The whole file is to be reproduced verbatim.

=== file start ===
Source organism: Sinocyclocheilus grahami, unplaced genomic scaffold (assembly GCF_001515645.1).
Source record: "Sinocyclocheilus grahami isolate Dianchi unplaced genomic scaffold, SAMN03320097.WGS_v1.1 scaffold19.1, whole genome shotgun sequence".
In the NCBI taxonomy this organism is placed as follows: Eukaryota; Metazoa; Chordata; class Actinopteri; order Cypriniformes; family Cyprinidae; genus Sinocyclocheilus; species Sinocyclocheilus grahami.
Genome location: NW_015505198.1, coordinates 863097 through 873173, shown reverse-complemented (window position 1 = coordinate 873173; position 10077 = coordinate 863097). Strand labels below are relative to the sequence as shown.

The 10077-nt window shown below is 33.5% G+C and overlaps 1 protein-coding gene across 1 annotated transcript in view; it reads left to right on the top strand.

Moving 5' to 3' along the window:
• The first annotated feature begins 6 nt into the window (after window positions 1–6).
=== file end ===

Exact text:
Source organism: Sinocyclocheilus grahami, unplaced genomic scaffold (assembly GCF_001515645.1).
Source record: "Sinocyclocheilus grahami isolate Dianchi unplaced genomic scaffold, SAMN03320097.WGS_v1.1 scaffold19.1, whole genome shotgun sequence".
In the NCBI taxonomy this organism is placed as follows: Eukaryota; Metazoa; Chordata; class Actinopteri; order Cypriniformes; family Cyprinidae; genus Sinocyclocheilus; species Sinocyclocheilus grahami.
Genome location: NW_015505198.1, coordinates 863097 through 873173, shown reverse-complemented (window position 1 = coordinate 873173; position 10077 = coordinate 863097). Strand labels below are relative to the sequence as shown.

The 10077-nt window shown below is 33.5% G+C and overlaps 1 protein-coding gene across 1 annotated transcript in view; it reads left to right on the top strand.

Moving 5' to 3' along the window:
• The first annotated feature begins 6 nt into the window (after window positions 1–6).